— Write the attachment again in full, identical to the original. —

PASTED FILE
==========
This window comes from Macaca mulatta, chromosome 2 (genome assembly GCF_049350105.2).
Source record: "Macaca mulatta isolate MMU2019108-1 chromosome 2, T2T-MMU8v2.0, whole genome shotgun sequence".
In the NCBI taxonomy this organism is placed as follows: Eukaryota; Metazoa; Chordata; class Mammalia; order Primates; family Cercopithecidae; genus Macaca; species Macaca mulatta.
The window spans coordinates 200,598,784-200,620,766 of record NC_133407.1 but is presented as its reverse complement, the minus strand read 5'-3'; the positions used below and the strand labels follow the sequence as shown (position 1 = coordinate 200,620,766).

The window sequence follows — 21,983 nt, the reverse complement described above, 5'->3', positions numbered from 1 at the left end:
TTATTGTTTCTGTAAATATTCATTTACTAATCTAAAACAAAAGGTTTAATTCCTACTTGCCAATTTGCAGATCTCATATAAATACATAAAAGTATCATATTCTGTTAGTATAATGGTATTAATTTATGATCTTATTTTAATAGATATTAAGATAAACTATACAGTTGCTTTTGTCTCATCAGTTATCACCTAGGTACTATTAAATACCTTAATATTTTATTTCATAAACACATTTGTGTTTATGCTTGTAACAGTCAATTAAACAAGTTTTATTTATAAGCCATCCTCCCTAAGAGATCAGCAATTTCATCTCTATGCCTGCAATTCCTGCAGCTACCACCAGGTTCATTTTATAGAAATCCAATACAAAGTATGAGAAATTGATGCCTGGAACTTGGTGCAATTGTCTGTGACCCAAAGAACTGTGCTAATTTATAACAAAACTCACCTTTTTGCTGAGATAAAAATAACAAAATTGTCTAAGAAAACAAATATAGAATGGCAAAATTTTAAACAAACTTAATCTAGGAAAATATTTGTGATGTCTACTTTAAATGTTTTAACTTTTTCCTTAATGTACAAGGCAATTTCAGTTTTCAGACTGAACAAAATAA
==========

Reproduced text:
This window comes from Macaca mulatta, chromosome 2 (genome assembly GCF_049350105.2).
Source record: "Macaca mulatta isolate MMU2019108-1 chromosome 2, T2T-MMU8v2.0, whole genome shotgun sequence".
In the NCBI taxonomy this organism is placed as follows: Eukaryota; Metazoa; Chordata; class Mammalia; order Primates; family Cercopithecidae; genus Macaca; species Macaca mulatta.
The window spans coordinates 200,598,784-200,620,766 of record NC_133407.1 but is presented as its reverse complement, the minus strand read 5'-3'; the positions used below and the strand labels follow the sequence as shown (position 1 = coordinate 200,620,766).

The window sequence follows — 21,983 nt, the reverse complement described above, 5'->3', positions numbered from 1 at the left end:
TTATTGTTTCTGTAAATATTCATTTACTAATCTAAAACAAAAGGTTTAATTCCTACTTGCCAATTTGCAGATCTCATATAAATACATAAAAGTATCATATTCTGTTAGTATAATGGTATTAATTTATGATCTTATTTTAATAGATATTAAGATAAACTATACAGTTGCTTTTGTCTCATCAGTTATCACCTAGGTACTATTAAATACCTTAATATTTTATTTCATAAACACATTTGTGTTTATGCTTGTAACAGTCAATTAAACAAGTTTTATTTATAAGCCATCCTCCCTAAGAGATCAGCAATTTCATCTCTATGCCTGCAATTCCTGCAGCTACCACCAGGTTCATTTTATAGAAATCCAATACAAAGTATGAGAAATTGATGCCTGGAACTTGGTGCAATTGTCTGTGACCCAAAGAACTGTGCTAATTTATAACAAAACTCACCTTTTTGCTGAGATAAAAATAACAAAATTGTCTAAGAAAACAAATATAGAATGGCAAAATTTTAAACAAACTTAATCTAGGAAAATATTTGTGATGTCTACTTTAAATGTTTTAACTTTTTCCTTAATGTACAAGGCAATTTCAGTTTTCAGACTGAACAAAATAA